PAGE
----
Los Angeles County public health officials are warning the public about another case of measles involving three people who traveled through LAX during its busy holiday travel period. The three travelers went through the airport at Terminals 4 and 5 on Dec. 11 between 6:50 a.m. and noon while they were infected, according to the Los Angeles County Department of Public Health. Health officials believe more people could be exposed, adding that anyone who was there there at that time may be at risk for developing measles for up to 21 days. Health officials are reminding the public to check their immunization records and monitor themselves for symptoms. If any symptoms develop, such as a fever or unexplained rash, individuals should stay home and contact a health care provider immediately.

Local Government News

LA Officials Respond To Supreme Court's Refusal To Hear Homeless Camping Case
The ability of Southland governments to enact and enforce restrictions on homeless people sleeping on sidewalks or in other public areas was left in doubt Monday when the U.S. Supreme Court let stand a lower court ruling barring such regulations unless adequate shelter space is available. The city and county of Los Angeles, along with a host of other government agencies, had filed court papers in support of an appeal of the ruling in the case known as Martin v. City of Boise. The ruling by the 9th U.S. Circuit Court of Appeals essentially bars cities and counties from citing people for sleeping on sidewalks unless there is enough alternative shelter space available for the homeless. The U.S. Supreme Court, however, declined to hear the case, meaning the 9th Circuit ruling will stand. “With unprecedented numbers of people falling into homelessness nationwide, we are experiencing an urgent humanitarian crisis,” Los Angeles County Supervisor Mark Ridley-Thomas said. “More than 1,000 individuals will die on Los Angeles County streets this year. Supporting the city of Boise's position to appeal to the Supreme Court was never an attempt to criminalize the homeless. Rather, it was a pursuit of a legal framework that is clear, in comparison to a status quo that is ambiguous and confusing.”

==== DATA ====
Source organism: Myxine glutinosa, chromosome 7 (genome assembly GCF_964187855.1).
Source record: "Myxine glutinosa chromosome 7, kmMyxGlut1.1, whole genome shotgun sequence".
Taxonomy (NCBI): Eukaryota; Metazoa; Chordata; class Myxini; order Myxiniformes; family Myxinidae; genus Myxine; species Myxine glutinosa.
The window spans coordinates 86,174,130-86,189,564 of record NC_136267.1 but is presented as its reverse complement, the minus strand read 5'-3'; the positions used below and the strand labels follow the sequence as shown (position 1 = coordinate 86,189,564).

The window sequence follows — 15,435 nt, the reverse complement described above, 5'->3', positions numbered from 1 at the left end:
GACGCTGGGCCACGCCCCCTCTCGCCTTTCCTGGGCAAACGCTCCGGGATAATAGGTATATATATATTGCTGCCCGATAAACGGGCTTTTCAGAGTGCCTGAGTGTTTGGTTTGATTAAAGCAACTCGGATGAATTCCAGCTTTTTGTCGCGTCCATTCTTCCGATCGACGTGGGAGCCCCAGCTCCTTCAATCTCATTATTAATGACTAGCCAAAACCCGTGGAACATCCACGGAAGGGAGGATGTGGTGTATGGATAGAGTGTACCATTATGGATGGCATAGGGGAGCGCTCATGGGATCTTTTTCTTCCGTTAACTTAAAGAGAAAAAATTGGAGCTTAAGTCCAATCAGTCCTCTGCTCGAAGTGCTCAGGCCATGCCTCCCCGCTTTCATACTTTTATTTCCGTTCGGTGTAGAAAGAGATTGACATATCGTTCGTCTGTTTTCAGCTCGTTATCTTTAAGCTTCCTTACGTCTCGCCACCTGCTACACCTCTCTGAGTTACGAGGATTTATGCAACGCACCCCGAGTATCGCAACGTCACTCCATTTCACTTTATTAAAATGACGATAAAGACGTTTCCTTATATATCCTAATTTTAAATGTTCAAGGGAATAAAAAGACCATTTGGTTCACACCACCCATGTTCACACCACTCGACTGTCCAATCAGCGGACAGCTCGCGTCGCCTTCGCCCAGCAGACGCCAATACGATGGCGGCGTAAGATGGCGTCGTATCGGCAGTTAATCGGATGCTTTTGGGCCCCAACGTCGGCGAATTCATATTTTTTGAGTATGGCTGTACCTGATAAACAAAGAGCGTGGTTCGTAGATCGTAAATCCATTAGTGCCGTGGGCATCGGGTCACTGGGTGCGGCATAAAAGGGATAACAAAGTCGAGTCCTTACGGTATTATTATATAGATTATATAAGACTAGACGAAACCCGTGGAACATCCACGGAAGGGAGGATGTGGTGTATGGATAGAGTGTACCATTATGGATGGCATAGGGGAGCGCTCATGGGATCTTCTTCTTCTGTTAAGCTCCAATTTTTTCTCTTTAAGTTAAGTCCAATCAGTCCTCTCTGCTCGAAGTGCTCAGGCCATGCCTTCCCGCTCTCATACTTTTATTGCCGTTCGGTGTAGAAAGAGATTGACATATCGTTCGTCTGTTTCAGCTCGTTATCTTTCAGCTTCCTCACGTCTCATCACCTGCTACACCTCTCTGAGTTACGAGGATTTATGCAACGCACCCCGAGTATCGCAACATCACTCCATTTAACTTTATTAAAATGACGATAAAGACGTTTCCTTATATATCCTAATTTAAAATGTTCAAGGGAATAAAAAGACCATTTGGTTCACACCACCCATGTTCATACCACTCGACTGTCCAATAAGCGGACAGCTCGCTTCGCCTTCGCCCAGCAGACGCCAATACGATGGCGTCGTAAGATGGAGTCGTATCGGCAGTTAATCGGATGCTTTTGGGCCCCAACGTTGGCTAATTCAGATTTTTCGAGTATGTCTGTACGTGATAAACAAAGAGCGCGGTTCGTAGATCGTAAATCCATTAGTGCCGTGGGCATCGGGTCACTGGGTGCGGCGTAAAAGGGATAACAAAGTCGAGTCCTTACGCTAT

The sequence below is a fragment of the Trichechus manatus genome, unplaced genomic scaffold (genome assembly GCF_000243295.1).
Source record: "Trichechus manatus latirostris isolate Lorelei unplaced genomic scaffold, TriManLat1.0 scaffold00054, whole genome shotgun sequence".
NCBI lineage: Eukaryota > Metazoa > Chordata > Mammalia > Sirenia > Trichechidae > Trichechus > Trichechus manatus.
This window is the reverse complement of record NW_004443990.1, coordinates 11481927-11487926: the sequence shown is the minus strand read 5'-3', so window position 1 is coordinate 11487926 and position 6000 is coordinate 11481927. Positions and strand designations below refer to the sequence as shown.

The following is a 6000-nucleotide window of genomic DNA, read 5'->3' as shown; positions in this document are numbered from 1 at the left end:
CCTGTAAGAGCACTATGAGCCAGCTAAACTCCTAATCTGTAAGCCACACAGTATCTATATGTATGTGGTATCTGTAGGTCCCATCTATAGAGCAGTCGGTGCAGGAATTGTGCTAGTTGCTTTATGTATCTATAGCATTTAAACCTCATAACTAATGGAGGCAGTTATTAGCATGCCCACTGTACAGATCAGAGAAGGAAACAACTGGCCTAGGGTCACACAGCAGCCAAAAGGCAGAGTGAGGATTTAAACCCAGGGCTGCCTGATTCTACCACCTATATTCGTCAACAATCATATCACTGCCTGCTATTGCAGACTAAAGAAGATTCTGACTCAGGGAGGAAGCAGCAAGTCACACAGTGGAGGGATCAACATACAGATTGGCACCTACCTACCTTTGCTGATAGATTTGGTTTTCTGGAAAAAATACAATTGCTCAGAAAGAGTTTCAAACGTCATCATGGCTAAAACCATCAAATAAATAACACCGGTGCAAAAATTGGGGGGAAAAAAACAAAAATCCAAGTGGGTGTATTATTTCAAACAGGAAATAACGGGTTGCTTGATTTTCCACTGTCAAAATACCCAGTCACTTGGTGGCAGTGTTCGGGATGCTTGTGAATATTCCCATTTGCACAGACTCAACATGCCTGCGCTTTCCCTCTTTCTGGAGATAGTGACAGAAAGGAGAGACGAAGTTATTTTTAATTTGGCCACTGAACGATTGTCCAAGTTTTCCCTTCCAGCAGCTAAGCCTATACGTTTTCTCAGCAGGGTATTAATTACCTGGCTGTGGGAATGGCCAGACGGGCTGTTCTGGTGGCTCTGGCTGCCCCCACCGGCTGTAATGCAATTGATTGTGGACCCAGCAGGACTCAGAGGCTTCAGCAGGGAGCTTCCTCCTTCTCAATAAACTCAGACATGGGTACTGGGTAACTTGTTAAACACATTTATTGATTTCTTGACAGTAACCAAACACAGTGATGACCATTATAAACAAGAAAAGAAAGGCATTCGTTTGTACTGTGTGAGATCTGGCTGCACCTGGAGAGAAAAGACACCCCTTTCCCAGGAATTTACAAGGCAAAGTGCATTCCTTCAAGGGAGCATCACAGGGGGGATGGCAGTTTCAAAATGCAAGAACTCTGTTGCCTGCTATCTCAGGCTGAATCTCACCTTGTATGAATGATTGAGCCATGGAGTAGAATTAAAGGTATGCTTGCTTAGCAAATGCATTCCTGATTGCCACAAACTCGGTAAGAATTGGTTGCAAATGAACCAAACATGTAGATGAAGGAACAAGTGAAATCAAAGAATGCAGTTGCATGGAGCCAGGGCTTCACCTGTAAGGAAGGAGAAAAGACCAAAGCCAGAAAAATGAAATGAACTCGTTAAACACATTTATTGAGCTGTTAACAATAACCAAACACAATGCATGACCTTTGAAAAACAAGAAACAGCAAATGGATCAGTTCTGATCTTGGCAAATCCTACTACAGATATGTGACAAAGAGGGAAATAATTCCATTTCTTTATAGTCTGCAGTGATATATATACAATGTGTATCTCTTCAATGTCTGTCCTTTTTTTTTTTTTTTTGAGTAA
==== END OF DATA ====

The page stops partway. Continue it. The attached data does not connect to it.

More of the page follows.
Los Angeles Daily News

LA County To Use Data-Driven Research Models to Prevent Homelessness
Struggling to keep up with an estimated 150 people who fall into homelessness daily in Los Angeles County, officials announced Monday they will use data-driven models to identify and help individuals who are most likely to end up on the street. The models, developed by the California Policy Lab and the University of Chicago Poverty Lab, used data on Los Angeles County residents receiving county services between 2012 and 2016 to try to identify residents at the highest risk of becoming homeless. Researchers found that nearly half of those identified actually became homeless in 2017. The individuals identified were 27 times more likely to become homeless than the average person receiving county services.